- Remove invasive trees, shrubs, or weeds to make room for native plants. Invasive plants can aggressively take over an area and reduce space that could be better used for valuable habitat resources. In Habitat Network, we refer to this and any action that encourages native plants, as “managing for natives.”
- Reduce the size of your lawn. This high-maintenance, low-value environment can be replaced by smothering with newspaper and mulch in the fall and planted with native plants in the spring.
- Make better selections for your existing gardens. Use our Local Resource Tool to make informed decisions when choosing what to plant. It will help you find local native plant nurseries as well, so you can avoid the big box stores.
- Grow native plants in pots, planters, and other containers. Container gardening allows you to control the soil types, moisture levels, and sun exposure to grow an incredible variety of native species in any location.
Let Habitat Network help you discover more information on native plantings like installing and maintaining a native lawns, identifying native plants, and improving native plant aesthetics so you can continue to be increasingly successful at native plant landscaping.
Because of the potential importance of native plants to the ecological function of landscapes we’ve included managing for natives as an important action you can take while working towards several goals for a site. From adding a native shrub, to trying to complete our lofty 5Managing for natives on 50% of planted area action, native plants have an important role to play throughout our planning tool.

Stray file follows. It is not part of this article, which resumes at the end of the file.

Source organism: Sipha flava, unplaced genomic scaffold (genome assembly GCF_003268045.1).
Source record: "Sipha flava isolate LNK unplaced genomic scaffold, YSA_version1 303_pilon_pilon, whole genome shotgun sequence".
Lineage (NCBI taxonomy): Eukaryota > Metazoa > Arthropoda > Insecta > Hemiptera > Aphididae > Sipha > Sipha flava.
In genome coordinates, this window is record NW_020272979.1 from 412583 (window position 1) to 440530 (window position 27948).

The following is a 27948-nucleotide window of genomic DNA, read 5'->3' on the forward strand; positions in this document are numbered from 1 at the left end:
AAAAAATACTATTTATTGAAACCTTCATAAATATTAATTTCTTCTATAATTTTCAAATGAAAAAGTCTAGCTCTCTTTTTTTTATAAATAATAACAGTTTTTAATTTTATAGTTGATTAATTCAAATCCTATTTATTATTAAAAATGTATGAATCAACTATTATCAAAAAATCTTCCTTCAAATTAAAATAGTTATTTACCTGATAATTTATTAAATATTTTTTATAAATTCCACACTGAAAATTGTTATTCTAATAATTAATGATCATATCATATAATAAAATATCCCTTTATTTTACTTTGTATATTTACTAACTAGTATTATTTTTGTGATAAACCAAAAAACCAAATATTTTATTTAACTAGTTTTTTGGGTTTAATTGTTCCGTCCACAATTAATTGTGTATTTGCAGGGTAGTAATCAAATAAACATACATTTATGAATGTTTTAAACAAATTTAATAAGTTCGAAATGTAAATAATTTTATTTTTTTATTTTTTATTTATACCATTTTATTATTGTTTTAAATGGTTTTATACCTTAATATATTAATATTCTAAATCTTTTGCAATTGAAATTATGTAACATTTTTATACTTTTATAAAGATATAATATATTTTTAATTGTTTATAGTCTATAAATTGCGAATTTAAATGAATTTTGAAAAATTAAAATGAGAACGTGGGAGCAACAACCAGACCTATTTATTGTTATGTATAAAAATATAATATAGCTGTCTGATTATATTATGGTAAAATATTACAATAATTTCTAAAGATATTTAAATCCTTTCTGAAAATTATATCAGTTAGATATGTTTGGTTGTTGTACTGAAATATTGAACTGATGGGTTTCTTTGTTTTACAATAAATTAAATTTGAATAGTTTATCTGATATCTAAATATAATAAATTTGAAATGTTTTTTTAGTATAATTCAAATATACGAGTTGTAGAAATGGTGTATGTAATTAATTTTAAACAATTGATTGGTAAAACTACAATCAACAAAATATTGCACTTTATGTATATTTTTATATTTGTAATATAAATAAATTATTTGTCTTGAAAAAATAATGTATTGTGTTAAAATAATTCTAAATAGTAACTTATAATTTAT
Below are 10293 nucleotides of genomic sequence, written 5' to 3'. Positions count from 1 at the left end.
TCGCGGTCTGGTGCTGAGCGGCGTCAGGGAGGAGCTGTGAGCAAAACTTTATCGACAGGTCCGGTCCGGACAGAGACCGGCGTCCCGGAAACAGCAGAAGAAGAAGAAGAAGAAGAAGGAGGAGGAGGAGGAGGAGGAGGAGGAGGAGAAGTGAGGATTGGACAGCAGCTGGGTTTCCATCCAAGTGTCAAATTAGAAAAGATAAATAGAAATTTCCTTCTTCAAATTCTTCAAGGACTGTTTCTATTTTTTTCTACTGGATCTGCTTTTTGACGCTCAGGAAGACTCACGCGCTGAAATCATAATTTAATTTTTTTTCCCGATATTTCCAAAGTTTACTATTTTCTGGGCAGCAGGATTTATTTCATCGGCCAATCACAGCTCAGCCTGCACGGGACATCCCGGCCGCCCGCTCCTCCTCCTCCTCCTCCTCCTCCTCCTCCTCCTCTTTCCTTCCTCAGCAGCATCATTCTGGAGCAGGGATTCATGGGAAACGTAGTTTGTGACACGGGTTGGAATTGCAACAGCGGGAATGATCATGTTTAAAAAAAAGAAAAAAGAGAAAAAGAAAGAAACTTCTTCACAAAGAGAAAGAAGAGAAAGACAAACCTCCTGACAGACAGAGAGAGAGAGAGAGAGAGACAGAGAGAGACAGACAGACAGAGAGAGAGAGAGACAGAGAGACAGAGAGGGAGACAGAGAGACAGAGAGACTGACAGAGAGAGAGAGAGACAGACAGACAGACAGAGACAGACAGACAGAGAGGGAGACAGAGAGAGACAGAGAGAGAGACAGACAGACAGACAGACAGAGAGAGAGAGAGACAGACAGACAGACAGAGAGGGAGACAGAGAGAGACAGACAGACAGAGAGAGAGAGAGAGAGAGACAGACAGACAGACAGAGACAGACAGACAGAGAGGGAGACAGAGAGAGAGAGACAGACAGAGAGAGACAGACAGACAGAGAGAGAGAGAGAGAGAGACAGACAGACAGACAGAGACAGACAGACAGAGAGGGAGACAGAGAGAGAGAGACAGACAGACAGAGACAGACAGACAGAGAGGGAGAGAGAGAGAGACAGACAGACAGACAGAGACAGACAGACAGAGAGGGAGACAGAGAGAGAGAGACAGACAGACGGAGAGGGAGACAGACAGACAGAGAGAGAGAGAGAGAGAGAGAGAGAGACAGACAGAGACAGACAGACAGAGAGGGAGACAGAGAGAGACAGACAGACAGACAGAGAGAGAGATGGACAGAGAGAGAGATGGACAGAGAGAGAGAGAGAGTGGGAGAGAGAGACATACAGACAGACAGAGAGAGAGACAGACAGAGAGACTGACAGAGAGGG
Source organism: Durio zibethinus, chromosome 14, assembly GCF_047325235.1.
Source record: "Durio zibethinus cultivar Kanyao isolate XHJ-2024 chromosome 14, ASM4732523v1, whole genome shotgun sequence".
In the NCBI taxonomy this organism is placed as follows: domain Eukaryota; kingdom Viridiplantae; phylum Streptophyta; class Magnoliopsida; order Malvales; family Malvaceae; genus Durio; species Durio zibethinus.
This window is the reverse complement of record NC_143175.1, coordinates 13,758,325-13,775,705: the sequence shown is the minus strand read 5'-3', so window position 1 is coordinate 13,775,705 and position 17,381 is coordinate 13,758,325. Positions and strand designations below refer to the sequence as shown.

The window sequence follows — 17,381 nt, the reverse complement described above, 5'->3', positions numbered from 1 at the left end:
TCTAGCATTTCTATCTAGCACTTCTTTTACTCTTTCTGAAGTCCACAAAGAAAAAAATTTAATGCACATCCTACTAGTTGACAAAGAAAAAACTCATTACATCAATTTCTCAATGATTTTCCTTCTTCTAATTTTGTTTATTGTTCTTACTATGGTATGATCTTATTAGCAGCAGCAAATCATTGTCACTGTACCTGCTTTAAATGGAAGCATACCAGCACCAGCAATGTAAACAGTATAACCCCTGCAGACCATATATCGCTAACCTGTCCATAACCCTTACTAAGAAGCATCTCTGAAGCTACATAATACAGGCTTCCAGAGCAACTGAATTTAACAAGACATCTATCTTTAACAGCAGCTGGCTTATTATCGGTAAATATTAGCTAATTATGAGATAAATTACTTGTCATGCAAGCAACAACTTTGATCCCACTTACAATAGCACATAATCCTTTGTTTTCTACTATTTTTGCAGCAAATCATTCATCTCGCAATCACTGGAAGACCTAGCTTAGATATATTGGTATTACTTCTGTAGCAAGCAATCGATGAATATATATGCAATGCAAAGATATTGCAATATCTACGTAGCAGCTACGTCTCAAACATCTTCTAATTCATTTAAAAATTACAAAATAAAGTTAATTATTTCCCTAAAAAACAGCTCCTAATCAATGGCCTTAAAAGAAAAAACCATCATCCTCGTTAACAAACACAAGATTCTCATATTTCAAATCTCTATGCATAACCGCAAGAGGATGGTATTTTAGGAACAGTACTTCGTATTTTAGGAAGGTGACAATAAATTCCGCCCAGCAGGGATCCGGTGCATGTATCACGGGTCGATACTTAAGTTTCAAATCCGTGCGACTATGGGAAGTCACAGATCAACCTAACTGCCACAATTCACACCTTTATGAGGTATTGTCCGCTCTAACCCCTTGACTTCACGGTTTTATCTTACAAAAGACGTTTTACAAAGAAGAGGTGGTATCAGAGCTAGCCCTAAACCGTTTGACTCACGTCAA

Map it: Tell us about what is native on your map
After mapping any habitat or object, make sure to fill out the characteristics for each feature. The information provided to scientists through filling out the characteristics allows for a more detailed analysis of the data. To set characteristics on any habitat or object, simply:
1. Click on the feature (habitat or object) on the map.
2. In the overview panel on the left, you will see the habitat or object highlighted. Use the information button to access the characteristics for that habitat or object.
3. The information window will load and on the left-hand side, the menu bar will help you navigate through the information for this habitat or object. To set the characteristics use the characteristics tab in the menu.
4. The characteristics tab will open and asks you important information about your habitat or object you have added to your map, like native or non-native and whether or not you “manage for natives.” Please fill out this information so that we have a complete understanding of the habitat on the property and can properly award your actions.